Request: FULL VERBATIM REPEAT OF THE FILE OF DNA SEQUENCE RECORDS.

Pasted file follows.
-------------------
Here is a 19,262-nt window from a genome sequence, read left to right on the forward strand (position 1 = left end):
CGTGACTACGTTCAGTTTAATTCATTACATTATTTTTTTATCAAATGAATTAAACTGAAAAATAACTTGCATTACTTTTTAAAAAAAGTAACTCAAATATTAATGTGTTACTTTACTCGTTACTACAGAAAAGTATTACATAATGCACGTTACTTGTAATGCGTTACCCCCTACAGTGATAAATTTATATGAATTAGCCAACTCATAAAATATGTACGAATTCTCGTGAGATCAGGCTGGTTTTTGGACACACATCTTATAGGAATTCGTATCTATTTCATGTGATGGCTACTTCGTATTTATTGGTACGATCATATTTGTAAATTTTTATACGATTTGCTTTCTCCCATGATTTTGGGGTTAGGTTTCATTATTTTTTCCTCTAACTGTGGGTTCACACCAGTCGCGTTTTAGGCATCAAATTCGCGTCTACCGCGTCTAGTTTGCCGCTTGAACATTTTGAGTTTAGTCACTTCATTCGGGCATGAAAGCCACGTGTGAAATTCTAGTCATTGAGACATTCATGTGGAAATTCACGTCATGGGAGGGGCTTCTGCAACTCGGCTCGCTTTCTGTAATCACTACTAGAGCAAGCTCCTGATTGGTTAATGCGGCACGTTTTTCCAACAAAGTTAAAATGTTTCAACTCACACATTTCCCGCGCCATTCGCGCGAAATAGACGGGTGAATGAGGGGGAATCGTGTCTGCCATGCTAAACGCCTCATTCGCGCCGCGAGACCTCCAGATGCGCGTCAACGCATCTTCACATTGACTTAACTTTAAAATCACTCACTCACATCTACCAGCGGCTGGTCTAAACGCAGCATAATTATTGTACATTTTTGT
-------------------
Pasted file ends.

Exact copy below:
Here is a 19,262-nt window from a genome sequence, read left to right on the forward strand (position 1 = left end):
CGTGACTACGTTCAGTTTAATTCATTACATTATTTTTTTATCAAATGAATTAAACTGAAAAATAACTTGCATTACTTTTTAAAAAAAGTAACTCAAATATTAATGTGTTACTTTACTCGTTACTACAGAAAAGTATTACATAATGCACGTTACTTGTAATGCGTTACCCCCTACAGTGATAAATTTATATGAATTAGCCAACTCATAAAATATGTACGAATTCTCGTGAGATCAGGCTGGTTTTTGGACACACATCTTATAGGAATTCGTATCTATTTCATGTGATGGCTACTTCGTATTTATTGGTACGATCATATTTGTAAATTTTTATACGATTTGCTTTCTCCCATGATTTTGGGGTTAGGTTTCATTATTTTTTCCTCTAACTGTGGGTTCACACCAGTCGCGTTTTAGGCATCAAATTCGCGTCTACCGCGTCTAGTTTGCCGCTTGAACATTTTGAGTTTAGTCACTTCATTCGGGCATGAAAGCCACGTGTGAAATTCTAGTCATTGAGACATTCATGTGGAAATTCACGTCATGGGAGGGGCTTCTGCAACTCGGCTCGCTTTCTGTAATCACTACTAGAGCAAGCTCCTGATTGGTTAATGCGGCACGTTTTTCCAACAAAGTTAAAATGTTTCAACTCACACATTTCCCGCGCCATTCGCGCGAAATAGACGGGTGAATGAGGGGGAATCGTGTCTGCCATGCTAAACGCCTCATTCGCGCCGCGAGACCTCCAGATGCGCGTCAACGCATCTTCACATTGACTTAACTTTAAAATCACTCACTCACATCTACCAGCGGCTGGTCTAAACGCAGCATAATTATTGTACATTTTTGT